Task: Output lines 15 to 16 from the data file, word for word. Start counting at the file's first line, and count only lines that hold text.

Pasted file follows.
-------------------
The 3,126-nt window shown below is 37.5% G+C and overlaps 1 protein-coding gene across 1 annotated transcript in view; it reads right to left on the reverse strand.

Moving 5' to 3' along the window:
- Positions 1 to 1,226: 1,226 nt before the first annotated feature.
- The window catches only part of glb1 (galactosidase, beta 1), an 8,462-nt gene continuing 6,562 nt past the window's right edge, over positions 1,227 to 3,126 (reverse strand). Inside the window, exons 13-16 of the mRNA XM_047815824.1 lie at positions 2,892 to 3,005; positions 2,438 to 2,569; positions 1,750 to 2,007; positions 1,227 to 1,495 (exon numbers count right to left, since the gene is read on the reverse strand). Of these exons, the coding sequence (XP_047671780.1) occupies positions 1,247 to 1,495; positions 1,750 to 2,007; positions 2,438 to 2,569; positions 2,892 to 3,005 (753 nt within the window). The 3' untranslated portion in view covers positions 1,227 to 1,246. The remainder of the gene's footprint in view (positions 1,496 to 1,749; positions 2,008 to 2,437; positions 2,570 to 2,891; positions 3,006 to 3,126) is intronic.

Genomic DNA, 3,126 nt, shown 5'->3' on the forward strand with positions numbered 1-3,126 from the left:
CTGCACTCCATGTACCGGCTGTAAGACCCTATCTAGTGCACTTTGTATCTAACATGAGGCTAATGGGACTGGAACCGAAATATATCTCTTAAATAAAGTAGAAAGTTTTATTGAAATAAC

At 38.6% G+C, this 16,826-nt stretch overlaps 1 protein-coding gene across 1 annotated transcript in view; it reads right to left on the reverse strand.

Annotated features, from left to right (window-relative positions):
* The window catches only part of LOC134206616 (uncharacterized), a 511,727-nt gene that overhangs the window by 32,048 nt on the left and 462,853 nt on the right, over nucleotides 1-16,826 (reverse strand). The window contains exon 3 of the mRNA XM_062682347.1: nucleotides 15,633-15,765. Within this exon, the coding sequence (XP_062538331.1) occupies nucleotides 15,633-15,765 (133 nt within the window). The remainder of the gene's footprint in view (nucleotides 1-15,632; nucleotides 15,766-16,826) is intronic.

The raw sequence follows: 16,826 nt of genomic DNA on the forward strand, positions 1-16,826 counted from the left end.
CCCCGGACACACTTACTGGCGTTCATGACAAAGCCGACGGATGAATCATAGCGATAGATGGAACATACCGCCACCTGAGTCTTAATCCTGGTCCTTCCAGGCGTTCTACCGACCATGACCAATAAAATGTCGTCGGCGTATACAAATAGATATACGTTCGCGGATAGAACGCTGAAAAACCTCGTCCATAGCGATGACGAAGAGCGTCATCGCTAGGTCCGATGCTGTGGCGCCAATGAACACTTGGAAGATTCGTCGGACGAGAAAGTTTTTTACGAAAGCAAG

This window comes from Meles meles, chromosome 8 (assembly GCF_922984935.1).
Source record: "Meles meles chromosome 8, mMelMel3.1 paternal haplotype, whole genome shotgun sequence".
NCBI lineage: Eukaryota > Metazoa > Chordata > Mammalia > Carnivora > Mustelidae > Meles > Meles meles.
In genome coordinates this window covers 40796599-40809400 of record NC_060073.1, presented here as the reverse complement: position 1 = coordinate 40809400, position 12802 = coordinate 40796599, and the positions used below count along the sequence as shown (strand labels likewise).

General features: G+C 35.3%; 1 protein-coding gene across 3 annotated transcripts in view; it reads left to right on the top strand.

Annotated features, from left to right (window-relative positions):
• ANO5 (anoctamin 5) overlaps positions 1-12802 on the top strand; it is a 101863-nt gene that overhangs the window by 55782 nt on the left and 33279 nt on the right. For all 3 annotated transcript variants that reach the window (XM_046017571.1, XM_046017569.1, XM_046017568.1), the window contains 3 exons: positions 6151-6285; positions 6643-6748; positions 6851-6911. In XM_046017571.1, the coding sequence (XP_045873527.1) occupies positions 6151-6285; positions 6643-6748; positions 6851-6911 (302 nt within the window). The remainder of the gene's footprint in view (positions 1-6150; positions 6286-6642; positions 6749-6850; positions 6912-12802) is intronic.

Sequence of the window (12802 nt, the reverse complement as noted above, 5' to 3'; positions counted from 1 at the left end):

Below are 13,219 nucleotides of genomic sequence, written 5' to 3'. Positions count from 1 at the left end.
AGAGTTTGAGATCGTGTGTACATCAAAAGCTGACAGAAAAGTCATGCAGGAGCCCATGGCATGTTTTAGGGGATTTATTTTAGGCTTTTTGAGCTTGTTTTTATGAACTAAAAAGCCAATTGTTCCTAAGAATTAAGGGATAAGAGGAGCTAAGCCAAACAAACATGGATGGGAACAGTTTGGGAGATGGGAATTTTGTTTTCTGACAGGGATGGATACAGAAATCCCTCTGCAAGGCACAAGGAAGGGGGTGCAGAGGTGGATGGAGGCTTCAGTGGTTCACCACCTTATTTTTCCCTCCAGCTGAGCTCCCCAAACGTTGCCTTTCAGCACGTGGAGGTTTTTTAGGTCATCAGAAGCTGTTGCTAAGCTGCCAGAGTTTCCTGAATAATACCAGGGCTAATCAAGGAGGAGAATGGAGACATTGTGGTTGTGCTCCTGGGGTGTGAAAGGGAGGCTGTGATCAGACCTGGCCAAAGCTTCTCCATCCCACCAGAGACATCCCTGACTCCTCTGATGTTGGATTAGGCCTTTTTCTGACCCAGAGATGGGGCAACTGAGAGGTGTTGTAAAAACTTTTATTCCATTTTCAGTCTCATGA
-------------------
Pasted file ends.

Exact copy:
In genome coordinates this window covers 40796599-40809400 of record NC_060073.1, presented here as the reverse complement: position 1 = coordinate 40809400, position 12802 = coordinate 40796599, and the positions used below count along the sequence as shown (strand labels likewise).

General features: G+C 35.3%; 1 protein-coding gene across 3 annotated transcripts in view; it reads left to right on the top strand.